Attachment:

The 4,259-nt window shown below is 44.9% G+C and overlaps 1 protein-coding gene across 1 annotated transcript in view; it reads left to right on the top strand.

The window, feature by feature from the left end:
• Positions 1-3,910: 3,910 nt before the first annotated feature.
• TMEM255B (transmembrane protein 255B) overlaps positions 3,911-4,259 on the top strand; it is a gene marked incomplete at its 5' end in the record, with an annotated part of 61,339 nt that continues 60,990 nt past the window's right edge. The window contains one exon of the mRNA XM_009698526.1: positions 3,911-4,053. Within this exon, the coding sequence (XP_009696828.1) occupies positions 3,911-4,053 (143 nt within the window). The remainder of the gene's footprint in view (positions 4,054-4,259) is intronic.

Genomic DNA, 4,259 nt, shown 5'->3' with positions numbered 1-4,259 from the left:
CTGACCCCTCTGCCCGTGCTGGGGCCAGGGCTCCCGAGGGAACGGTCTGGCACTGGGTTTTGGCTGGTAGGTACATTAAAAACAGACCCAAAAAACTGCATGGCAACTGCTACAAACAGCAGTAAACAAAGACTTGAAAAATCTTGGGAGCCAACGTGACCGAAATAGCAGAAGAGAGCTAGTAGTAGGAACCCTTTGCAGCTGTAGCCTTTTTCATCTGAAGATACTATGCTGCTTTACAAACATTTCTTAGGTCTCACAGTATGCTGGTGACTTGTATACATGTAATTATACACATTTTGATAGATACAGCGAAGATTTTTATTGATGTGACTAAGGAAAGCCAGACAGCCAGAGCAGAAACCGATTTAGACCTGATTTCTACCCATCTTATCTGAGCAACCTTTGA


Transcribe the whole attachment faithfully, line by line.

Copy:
The 4,259-nt window shown below is 44.9% G+C and overlaps 1 protein-coding gene across 1 annotated transcript in view; it reads left to right on the top strand.

The window, feature by feature from the left end:
• Positions 1-3,910: 3,910 nt before the first annotated feature.
• TMEM255B (transmembrane protein 255B) overlaps positions 3,911-4,259 on the top strand; it is a gene marked incomplete at its 5' end in the record, with an annotated part of 61,339 nt that continues 60,990 nt past the window's right edge. The window contains one exon of the mRNA XM_009698526.1: positions 3,911-4,053. Within this exon, the coding sequence (XP_009696828.1) occupies positions 3,911-4,053 (143 nt within the window). The remainder of the gene's footprint in view (positions 4,054-4,259) is intronic.

Genomic DNA, 4,259 nt, shown 5'->3' with positions numbered 1-4,259 from the left:
CTGACCCCTCTGCCCGTGCTGGGGCCAGGGCTCCCGAGGGAACGGTCTGGCACTGGGTTTTGGCTGGTAGGTACATTAAAAACAGACCCAAAAAACTGCATGGCAACTGCTACAAACAGCAGTAAACAAAGACTTGAAAAATCTTGGGAGCCAACGTGACCGAAATAGCAGAAGAGAGCTAGTAGTAGGAACCCTTTGCAGCTGTAGCCTTTTTCATCTGAAGATACTATGCTGCTTTACAAACATTTCTTAGGTCTCACAGTATGCTGGTGACTTGTATACATGTAATTATACACATTTTGATAGATACAGCGAAGATTTTTATTGATGTGACTAAGGAAAGCCAGACAGCCAGAGCAGAAACCGATTTAGACCTGATTTCTACCCATCTTATCTGAGCAACCTTTGA